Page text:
Not only has Russia been angry and frustrated over the Alexei Navalny fallout where for months Germany, European countries, and the US have accused the Kremlin of a conspiracy to assassinate the Putin critic via poisoning, but now Moscow is going gloves off in returning the favor of the pressure campaign Berlin has been waging.
Russian Foreign Minister Sergei Lavrov announced Thursday plans to sanction German and French officials as retaliation for EU punitive restrictions on Russian officials related to the alleged Navalny poisoning.
Before the Aug.20 incident Navalny was a somewhat obscure opposition activist (Russian officials have routinely dismissed him as a mere “blogger), but after being emergency airlifted to a Berlin hospital became a central figure amid Western efforts to push claims of nefarious Putin-sponsored and Russian intelligence hits on “major” opposition voices, akin to the saga of Skripal poisoning.
Russian officials have long been angry at not being able to conduct their own investigation or to access Navalny in Berlin. This week France and Germany rolled out with sanctions on a who’s who of top Russian intelligence and defense officials.
Russia then announced its own “reciprocal” sanctions on German and French officials:
Speaking of Russia’s reciprocal sanctions against France and Germany, the [Kremlin] spokesman stressed that “one couldn’t have expected anything different.”
“The reciprocity principle works here rather clearly, hardly anyone could have expected that Russia would leave this without a reaction,” he explained.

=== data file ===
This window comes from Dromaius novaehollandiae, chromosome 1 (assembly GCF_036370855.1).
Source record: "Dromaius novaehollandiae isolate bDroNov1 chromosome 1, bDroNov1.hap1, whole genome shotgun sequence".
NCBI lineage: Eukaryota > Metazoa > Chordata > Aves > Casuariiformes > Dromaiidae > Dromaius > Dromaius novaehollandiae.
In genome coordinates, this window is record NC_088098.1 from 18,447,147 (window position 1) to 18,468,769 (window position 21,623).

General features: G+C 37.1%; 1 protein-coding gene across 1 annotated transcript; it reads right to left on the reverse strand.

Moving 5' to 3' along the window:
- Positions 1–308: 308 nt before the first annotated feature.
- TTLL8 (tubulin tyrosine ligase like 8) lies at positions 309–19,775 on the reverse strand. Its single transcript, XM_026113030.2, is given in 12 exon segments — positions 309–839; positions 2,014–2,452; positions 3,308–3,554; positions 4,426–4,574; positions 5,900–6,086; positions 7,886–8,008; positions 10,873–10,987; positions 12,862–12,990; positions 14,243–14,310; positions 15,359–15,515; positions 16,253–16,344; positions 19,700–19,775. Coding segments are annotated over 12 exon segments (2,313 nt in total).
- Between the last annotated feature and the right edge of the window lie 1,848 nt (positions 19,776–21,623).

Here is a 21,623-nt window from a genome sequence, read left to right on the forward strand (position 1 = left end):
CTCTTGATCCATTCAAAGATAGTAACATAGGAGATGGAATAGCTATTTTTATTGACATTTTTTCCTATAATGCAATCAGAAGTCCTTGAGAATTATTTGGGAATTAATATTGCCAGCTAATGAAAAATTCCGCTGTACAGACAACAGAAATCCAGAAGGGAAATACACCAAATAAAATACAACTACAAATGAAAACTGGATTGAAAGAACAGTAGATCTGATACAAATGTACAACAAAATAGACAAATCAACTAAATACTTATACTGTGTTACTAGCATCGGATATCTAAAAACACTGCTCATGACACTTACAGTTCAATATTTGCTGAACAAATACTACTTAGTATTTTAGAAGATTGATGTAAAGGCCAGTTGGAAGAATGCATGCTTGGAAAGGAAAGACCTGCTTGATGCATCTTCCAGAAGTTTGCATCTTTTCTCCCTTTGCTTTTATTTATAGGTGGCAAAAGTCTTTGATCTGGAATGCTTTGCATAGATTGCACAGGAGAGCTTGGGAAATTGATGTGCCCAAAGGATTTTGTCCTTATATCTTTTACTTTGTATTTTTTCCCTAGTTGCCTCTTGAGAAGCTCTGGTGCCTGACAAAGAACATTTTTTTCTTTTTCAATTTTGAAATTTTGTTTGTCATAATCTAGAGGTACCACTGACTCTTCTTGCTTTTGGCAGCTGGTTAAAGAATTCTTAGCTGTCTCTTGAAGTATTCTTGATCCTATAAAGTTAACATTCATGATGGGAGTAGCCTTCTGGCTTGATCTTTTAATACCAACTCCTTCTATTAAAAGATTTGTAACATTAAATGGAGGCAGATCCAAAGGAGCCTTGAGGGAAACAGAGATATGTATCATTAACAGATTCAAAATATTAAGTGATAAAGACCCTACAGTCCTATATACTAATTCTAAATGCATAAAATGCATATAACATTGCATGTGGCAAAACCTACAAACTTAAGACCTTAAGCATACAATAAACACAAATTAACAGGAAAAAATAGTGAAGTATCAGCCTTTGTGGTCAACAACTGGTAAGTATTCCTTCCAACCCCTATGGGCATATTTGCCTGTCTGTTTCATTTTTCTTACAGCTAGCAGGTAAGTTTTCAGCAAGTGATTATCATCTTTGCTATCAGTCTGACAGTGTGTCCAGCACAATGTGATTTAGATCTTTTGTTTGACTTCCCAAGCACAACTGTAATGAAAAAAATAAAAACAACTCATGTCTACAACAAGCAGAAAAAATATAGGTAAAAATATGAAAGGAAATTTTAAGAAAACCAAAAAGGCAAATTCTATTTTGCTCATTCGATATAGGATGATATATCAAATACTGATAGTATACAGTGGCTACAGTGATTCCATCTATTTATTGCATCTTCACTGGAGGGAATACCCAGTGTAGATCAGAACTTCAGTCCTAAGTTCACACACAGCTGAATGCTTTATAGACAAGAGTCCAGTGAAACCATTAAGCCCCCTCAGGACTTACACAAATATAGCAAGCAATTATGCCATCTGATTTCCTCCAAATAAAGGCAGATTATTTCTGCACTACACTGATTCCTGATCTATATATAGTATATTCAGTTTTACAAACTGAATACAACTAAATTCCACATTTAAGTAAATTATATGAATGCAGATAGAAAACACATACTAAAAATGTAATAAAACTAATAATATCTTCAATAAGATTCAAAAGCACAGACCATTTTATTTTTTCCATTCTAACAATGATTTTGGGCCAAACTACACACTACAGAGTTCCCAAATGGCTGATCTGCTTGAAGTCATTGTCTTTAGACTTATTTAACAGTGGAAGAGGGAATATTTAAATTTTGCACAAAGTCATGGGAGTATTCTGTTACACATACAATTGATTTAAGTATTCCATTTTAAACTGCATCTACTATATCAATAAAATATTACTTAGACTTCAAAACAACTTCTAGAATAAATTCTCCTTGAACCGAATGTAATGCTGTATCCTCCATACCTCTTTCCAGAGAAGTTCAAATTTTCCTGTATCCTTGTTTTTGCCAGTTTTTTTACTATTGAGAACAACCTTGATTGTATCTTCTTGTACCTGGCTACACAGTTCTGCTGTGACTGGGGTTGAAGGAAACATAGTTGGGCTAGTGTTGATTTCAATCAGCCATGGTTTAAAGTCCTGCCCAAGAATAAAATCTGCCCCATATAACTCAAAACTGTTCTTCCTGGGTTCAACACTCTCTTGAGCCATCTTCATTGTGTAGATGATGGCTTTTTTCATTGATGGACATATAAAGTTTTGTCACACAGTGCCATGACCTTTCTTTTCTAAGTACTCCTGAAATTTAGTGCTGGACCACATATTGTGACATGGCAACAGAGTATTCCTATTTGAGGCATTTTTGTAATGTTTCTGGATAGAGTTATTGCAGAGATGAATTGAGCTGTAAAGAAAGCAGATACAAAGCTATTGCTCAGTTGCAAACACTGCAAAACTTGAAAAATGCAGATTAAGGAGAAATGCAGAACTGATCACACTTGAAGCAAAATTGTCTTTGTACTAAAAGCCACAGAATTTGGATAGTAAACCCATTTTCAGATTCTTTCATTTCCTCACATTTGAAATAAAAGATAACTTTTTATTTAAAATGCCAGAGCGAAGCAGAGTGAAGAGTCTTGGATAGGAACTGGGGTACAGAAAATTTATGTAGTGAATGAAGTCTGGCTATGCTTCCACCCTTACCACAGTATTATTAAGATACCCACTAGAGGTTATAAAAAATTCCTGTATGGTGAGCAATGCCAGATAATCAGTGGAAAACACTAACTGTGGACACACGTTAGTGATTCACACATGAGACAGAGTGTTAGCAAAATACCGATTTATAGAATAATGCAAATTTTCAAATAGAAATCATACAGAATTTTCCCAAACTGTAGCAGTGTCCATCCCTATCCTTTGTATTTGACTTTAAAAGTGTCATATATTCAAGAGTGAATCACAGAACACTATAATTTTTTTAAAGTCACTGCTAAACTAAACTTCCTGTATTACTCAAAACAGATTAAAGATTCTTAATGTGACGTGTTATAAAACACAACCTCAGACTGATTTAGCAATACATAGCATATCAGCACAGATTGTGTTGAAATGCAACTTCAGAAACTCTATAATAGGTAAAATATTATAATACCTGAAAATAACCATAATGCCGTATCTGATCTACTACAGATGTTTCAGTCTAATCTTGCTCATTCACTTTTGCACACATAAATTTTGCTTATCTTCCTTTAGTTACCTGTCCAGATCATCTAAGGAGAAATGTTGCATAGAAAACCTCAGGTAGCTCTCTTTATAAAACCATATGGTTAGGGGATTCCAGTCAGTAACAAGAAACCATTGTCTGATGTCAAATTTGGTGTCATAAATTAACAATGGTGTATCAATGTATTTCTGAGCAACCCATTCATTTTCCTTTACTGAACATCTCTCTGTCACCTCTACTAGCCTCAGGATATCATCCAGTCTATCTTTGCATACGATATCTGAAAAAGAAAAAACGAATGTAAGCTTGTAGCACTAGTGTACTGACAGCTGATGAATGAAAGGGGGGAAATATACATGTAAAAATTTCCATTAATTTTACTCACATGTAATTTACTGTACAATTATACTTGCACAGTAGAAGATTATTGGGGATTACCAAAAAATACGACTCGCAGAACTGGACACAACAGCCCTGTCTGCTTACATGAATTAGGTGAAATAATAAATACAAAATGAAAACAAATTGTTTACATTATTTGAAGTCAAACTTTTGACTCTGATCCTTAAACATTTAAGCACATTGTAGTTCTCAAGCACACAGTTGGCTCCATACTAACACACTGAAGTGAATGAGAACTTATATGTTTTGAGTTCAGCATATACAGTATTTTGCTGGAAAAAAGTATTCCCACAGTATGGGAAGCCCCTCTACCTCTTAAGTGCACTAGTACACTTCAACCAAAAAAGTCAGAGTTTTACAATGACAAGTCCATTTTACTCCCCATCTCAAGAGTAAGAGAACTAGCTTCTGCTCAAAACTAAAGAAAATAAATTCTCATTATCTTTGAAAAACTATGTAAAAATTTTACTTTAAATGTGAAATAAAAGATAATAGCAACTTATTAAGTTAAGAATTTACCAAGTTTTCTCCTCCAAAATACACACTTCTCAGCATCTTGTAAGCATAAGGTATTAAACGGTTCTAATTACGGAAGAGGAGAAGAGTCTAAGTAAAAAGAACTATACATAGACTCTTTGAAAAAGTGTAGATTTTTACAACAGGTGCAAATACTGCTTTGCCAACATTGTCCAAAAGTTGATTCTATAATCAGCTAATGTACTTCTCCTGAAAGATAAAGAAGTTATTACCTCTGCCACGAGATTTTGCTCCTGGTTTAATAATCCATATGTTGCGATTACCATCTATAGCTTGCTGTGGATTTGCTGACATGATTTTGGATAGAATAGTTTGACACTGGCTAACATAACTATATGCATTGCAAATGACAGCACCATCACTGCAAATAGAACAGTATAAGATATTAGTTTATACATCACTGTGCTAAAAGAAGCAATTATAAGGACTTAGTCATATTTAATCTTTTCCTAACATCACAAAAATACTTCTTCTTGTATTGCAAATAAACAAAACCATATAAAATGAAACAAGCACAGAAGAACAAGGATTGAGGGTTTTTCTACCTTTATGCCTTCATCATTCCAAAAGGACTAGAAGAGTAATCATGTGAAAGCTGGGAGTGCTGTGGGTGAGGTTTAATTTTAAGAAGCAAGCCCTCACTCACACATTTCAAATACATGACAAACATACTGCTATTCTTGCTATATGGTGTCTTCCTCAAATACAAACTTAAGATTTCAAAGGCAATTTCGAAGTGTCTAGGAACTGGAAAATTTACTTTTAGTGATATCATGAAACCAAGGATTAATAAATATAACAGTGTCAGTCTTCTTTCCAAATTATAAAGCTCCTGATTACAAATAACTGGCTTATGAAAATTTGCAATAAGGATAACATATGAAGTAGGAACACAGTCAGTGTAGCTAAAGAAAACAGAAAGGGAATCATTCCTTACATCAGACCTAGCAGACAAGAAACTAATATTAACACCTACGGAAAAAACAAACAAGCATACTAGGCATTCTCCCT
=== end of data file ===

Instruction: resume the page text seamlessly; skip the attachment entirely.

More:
In response to a question which officials from Germany and France banned from entering Russia would correspond to the level of First Deputy Chief of Staff of the Presidential Administration of Russia Sergei Kiriyenko blacklisted by the West, the Kremlin representative noted “One can hardly find Kiriyenko’s equal but in any case, at least nominally, of course, it is easy to find a corresponding title.”
The Kremlin spokesperson called the allegations related to Navalny “more than dubious.”
And now Germany is upset, with a government spokesman on Friday lashing out at the “unjustified” and “inappropriate” Russian action.
The alleged poisoning of Russian activist Alexey Navalny was clearly an “amateurishly staged stunt” designed to justify sanctions against Russia, the country’s foreign ministry has claimed, in an emphatic denial of any official Russian involvement https://t.co/zb7XwHjTnP
— Bryan MacDonald (@27khv) November 7, 2020
Seeking to underscore that the Kremlin itself is at the center of a brazen crime and cover-up Chancellor Angela Merkel’s spokesman Steffen Seibert said from Berlin that “A Russian citizen was attacked with a military nerve agent on Russian soil.”
The German spokesman added:
“Russia has all means at its hands to clear up this crime. Instead, the Russian foreign minister announces sanctions against officials of foreign countries…”
“From the perspective of the German government, such a step is obviously unjustified and inappropriate.”
Meanwhile Russia has maintained its innocence in the Navalny affair. Officials also balked when it was alleged that the deadly Soviet-made novichok nerve agent, which is able to kill in minutes was used – given it would be such an “obvious” operation, easily traced back to Russian intelligence.
Navalny alleged directly that Putin was behind ordering the poisoning, saying he had “no other explanation for what happened.”
Navalny in a major German media interview over a month ago alleged that Putin directly ordered his assassination. “Putin is behind the crime,” Navalny had told Der Spiegel. “I have no other versions of the crime. I am not saying this to flatter myself, but on the basis of facts.”
The Russian government has yet to specify precisely which German and French officials will be targeted, which is at minimum to include a ban on entering the Russian Federation. All of this could put further strain on the nearly completed Russia to Germany gas pipeline Nord Stream 2, which Washington and its allies have been actively trying to thwart.